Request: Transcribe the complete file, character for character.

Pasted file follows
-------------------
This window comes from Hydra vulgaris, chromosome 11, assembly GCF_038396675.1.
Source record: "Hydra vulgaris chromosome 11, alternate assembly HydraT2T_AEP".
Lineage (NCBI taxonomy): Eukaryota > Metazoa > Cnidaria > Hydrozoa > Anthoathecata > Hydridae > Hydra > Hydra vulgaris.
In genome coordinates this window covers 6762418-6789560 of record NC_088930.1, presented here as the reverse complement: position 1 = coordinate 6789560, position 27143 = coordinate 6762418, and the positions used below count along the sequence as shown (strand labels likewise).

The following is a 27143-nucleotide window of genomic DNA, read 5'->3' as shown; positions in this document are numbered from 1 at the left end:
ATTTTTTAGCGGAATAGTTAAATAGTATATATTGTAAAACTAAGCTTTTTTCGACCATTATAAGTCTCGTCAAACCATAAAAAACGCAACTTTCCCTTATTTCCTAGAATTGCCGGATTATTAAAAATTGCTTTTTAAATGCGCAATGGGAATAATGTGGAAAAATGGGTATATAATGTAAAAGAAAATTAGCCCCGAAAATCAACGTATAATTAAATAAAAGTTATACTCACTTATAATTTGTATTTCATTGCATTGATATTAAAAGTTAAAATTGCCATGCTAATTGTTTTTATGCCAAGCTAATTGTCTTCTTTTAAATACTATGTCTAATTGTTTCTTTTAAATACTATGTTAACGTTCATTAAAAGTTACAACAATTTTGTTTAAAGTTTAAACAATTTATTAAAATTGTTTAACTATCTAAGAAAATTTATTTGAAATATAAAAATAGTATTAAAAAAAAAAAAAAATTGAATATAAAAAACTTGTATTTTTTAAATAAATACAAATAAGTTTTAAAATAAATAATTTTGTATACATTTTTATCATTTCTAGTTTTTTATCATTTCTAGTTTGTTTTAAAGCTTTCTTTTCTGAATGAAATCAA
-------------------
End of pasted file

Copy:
This window comes from Hydra vulgaris, chromosome 11, assembly GCF_038396675.1.
Source record: "Hydra vulgaris chromosome 11, alternate assembly HydraT2T_AEP".
Lineage (NCBI taxonomy): Eukaryota > Metazoa > Cnidaria > Hydrozoa > Anthoathecata > Hydridae > Hydra > Hydra vulgaris.
In genome coordinates this window covers 6762418-6789560 of record NC_088930.1, presented here as the reverse complement: position 1 = coordinate 6789560, position 27143 = coordinate 6762418, and the positions used below count along the sequence as shown (strand labels likewise).

The following is a 27143-nucleotide window of genomic DNA, read 5'->3' as shown; positions in this document are numbered from 1 at the left end:
ATTTTTTAGCGGAATAGTTAAATAGTATATATTGTAAAACTAAGCTTTTTTCGACCATTATAAGTCTCGTCAAACCATAAAAAACGCAACTTTCCCTTATTTCCTAGAATTGCCGGATTATTAAAAATTGCTTTTTAAATGCGCAATGGGAATAATGTGGAAAAATGGGTATATAATGTAAAAGAAAATTAGCCCCGAAAATCAACGTATAATTAAATAAAAGTTATACTCACTTATAATTTGTATTTCATTGCATTGATATTAAAAGTTAAAATTGCCATGCTAATTGTTTTTATGCCAAGCTAATTGTCTTCTTTTAAATACTATGTCTAATTGTTTCTTTTAAATACTATGTTAACGTTCATTAAAAGTTACAACAATTTTGTTTAAAGTTTAAACAATTTATTAAAATTGTTTAACTATCTAAGAAAATTTATTTGAAATATAAAAATAGTATTAAAAAAAAAAAAAAATTGAATATAAAAAACTTGTATTTTTTAAATAAATACAAATAAGTTTTAAAATAAATAATTTTGTATACATTTTTATCATTTCTAGTTTTTTATCATTTCTAGTTTGTTTTAAAGCTTTCTTTTCTGAATGAAATCAA